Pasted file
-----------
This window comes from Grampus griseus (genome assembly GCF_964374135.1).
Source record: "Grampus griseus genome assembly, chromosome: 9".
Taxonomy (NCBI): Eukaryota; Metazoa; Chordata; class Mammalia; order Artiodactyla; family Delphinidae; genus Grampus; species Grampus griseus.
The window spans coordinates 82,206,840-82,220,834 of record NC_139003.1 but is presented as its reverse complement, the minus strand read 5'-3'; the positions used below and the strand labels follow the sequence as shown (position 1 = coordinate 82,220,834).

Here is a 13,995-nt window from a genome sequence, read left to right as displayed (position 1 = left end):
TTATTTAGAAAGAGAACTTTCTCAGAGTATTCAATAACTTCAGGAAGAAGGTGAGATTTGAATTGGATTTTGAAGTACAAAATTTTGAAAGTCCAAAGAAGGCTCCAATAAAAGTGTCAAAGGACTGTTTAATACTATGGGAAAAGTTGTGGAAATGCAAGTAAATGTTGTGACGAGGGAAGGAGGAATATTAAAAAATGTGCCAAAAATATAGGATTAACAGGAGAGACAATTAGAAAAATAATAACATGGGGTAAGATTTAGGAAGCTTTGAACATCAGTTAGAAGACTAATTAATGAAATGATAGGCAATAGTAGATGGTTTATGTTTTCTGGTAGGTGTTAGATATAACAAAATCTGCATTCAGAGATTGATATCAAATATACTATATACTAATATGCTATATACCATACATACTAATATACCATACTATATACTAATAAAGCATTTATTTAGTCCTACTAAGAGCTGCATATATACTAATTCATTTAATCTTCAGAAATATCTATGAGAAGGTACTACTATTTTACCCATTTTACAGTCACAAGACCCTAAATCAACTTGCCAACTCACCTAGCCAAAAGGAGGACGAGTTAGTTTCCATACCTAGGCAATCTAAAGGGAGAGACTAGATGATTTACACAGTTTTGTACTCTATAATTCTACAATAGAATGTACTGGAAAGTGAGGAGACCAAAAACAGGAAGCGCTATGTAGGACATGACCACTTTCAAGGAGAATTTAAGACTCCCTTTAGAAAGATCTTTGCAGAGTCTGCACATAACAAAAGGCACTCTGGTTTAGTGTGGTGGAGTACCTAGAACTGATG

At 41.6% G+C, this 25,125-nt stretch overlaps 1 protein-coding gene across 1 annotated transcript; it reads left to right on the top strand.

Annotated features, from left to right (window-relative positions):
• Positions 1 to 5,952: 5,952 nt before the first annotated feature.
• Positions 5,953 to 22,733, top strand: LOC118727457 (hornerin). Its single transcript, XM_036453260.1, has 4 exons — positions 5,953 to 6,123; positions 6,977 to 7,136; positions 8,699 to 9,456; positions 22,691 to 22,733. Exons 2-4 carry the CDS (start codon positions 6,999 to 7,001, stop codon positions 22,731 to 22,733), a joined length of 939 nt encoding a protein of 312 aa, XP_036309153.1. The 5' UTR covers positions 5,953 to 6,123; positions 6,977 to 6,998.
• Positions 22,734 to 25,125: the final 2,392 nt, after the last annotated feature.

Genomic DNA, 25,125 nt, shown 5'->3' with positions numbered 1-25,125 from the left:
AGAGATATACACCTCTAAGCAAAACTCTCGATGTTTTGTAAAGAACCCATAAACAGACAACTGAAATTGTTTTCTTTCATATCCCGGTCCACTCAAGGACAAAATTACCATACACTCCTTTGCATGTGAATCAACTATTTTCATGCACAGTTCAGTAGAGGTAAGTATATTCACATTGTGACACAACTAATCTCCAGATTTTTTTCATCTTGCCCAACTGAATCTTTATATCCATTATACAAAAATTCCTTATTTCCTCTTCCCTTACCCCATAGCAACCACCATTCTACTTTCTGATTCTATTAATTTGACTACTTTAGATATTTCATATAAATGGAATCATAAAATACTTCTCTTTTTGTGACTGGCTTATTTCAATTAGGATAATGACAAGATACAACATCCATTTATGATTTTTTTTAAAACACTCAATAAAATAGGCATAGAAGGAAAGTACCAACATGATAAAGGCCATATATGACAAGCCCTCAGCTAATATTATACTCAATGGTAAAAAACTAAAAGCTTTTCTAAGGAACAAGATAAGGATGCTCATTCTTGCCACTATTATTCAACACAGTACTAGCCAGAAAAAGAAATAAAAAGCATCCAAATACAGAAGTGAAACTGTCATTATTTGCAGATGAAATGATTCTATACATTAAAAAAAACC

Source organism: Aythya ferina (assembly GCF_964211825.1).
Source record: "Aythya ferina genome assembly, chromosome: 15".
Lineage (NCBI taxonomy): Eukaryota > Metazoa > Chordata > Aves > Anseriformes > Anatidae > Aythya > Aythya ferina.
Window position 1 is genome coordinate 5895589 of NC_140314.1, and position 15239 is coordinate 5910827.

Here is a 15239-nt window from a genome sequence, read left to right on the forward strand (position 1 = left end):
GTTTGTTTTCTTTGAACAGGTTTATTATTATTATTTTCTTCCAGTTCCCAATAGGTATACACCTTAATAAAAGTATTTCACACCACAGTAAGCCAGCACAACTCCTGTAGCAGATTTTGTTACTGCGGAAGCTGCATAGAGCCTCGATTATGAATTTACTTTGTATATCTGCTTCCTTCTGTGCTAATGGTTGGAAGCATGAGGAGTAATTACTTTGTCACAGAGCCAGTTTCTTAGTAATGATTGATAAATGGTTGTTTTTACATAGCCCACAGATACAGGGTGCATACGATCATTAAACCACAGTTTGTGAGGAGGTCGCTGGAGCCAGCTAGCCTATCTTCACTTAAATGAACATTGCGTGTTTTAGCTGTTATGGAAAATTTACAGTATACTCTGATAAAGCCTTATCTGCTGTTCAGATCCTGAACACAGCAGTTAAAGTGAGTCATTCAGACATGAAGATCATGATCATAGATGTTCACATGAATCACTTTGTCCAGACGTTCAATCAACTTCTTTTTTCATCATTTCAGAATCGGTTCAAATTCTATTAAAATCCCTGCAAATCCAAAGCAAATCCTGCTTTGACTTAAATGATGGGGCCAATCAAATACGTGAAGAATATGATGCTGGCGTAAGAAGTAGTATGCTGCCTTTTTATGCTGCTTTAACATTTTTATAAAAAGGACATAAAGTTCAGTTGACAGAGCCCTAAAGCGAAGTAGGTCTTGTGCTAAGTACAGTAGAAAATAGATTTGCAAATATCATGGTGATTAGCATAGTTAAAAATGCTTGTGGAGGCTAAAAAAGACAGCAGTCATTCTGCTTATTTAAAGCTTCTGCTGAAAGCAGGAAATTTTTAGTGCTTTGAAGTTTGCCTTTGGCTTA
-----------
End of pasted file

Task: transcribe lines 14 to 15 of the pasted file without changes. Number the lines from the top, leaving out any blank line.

Source organism: Aythya ferina (assembly GCF_964211825.1).
Source record: "Aythya ferina genome assembly, chromosome: 15".